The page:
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Dental Implants

Dental implants are an ideal replacement for any missing teeth, and they can also be used to secure dentures that have become loose.

So what are they and how do they work?

They are titanium screws implanted directly into the jawbone and, once fitted, they look, feel and operate like natural teeth.

What does the treatment entail, and is it painful?

As your implants are put in place using local anaesthetic there is no pain whatsoever during the actual procedure. Naturally, you may feel uncomfortable during the next few days, but that can be modified by taking standard pain-killers.

It helps if you know exactly what is going to be done, so here is a brief resume of the procedure which will help ease any anxiety which you may be feeling.

The dental implant is placed very gently and carefully into healthy bone, under anaesthetic as has been said, and the gum is then stitched over the top. There is no need to have any concern about having the stitches taken out, because they will dissolve naturally during the next few weeks.

It is usual to allow the implant to fuse into the bone for a period of between three months and six months, by which time the bone will have grown round the implant so that it is held securely in place.

Once that procedure has been completed the implant can even be used to secure crowns, bridges and dentures.

What if there is more than one missing tooth?

If you are missing just one natural tooth, then one implant is normally all that will be needed to provide a replacement.

However, if there are three or more missing teeth it does not necessarily mean that you will have to have one implant for each of them. That depends on the quality and volume of bone in the space created by the missing teeth.

It is, on occasions, possible to  join natural teeth to implants with a conventional bridge.

The rule of thumb is that, if you have no teeth at all most dentists will want to place a minimum of six implants to support a complete arch of ten or more replacement teeth in the upper jaw.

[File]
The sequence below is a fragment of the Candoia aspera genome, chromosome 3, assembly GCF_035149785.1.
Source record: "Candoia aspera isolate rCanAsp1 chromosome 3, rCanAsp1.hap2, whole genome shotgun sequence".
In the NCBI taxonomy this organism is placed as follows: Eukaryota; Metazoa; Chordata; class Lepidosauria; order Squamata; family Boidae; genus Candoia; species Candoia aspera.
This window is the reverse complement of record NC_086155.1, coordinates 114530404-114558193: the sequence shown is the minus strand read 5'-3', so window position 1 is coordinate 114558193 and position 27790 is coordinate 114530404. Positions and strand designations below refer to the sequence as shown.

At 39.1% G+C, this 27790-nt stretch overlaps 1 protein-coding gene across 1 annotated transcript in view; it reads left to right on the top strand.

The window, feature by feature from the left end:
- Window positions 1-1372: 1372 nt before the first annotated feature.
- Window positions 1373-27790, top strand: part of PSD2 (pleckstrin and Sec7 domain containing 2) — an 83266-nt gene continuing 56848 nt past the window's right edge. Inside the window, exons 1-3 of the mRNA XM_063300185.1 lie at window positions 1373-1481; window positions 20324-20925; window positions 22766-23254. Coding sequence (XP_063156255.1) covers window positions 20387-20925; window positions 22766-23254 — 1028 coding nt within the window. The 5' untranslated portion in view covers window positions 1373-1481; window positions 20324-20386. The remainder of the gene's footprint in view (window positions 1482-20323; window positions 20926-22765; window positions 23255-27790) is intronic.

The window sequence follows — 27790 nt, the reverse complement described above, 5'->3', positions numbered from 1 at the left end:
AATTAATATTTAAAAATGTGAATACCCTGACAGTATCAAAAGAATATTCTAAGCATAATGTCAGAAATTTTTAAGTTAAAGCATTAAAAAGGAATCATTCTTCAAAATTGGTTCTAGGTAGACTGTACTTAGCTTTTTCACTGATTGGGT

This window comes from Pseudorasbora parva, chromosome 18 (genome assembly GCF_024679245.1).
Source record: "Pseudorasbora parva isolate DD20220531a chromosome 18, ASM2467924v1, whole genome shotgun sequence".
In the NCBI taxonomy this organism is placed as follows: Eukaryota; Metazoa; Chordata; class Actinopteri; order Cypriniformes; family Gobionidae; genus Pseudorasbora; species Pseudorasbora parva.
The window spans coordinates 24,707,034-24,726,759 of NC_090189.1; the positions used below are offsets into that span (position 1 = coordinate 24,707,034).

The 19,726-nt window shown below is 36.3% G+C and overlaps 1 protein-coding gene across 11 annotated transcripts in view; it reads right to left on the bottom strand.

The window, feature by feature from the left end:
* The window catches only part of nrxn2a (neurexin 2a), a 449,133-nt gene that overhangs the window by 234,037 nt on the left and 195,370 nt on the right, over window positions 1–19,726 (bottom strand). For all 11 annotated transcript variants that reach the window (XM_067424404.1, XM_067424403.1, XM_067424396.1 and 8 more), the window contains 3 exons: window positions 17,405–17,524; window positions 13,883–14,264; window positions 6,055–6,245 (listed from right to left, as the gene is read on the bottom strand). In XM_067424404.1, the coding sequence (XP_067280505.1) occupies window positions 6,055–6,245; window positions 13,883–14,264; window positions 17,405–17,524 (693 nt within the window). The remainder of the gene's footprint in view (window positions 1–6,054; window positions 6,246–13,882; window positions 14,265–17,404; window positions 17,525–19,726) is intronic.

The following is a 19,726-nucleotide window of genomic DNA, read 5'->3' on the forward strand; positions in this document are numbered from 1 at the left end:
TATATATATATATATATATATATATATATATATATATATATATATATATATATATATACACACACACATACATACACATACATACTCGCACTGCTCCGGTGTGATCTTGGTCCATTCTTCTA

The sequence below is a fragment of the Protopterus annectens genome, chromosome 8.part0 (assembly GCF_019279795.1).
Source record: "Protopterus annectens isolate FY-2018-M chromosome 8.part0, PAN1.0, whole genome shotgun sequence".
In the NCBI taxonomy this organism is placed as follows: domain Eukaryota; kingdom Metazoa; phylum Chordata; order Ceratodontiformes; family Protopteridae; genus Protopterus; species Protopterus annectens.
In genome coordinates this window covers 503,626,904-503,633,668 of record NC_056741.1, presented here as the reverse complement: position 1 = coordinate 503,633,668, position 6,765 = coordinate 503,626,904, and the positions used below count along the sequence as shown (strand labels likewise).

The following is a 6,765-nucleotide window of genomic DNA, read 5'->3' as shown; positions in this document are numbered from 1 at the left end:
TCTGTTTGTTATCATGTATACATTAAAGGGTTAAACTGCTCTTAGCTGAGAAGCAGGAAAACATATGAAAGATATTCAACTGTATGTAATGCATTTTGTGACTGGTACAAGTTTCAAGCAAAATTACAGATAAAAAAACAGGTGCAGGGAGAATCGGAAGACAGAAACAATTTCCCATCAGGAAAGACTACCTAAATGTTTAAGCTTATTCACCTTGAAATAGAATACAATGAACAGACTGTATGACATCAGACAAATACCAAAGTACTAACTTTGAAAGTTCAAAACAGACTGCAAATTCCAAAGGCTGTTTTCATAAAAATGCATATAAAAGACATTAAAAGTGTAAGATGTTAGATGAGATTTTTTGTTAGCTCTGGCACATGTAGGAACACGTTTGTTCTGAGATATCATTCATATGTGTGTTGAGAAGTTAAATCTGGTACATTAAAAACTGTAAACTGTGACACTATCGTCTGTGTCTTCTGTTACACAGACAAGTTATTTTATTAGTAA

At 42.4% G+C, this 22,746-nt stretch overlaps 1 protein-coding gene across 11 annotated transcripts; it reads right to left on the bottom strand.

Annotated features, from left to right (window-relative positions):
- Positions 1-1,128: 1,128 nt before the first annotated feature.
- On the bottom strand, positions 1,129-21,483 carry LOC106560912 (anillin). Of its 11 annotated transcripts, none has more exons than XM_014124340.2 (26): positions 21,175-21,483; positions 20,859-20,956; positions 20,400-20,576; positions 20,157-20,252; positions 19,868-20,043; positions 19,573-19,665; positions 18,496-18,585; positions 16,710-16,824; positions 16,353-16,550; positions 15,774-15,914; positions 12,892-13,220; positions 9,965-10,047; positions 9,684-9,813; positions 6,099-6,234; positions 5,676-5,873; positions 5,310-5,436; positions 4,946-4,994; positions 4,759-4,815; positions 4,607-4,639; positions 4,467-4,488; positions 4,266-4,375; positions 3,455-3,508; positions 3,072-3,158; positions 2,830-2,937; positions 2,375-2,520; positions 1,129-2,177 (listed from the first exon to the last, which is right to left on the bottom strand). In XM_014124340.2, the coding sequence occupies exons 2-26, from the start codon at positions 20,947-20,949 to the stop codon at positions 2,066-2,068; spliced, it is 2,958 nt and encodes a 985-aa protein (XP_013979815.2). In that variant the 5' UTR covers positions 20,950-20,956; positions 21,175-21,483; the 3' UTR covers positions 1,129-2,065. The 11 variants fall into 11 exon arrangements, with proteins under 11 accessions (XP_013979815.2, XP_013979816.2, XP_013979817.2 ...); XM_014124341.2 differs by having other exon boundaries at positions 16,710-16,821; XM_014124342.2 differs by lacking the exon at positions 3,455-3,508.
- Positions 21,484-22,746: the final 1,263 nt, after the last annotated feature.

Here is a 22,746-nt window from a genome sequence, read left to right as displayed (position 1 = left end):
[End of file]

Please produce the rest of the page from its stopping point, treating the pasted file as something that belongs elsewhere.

As the bone towards the front of the mouth in the lower jaw is often much stronger fewer implants may be needed than in a whole upper jaw. A simple treatment plan to provide 10 or more teeth in the lower jaw might be possible with as few as four implants, although it is still more common to use five or six.

Do dental implants work for everybody?

If you have good general health then dental implants will almost certainly work for you. However, habits such as heavy drinking or smoking can increase the number of problems associated with initial healing. Indeed, it has been known for some dentists to refuse to place implants if smoking cannot be reduced or given up altogether.

While the focus of your attention may well be on improving your appearance by means of dental implants it is important that you do not skimp on the basic dental health procedures – such as treatment of gum disease, repair of decay and the elimination of abscesses – if you are to enhance the chances of the long-term success of the implant process.

How long does treatment take and how long will the implants last?

The time for treatment can vary considerably, depending on the healthiness and strength of the bone, but as a general guide a straightforward operation usually takes between six weeks and six months from the time of the implant placement to the time of placing the first teeth.

As for the length of time that implants last, that is very much down to you. Once they are seen to be healthy and the new teeth are comfortable, it is the quality of your care of them that will determine their life-span.

You see, if implants are not properly looked after they develop a covering of calculus and plaque very similar to that to be found on neglected natural teeth, and if this deposit is left untreated it can lead to gum infection.

The bottom line is that implants need exactly the same sort of care and attention as natural teeth. They will last for just as long as you keep them clean.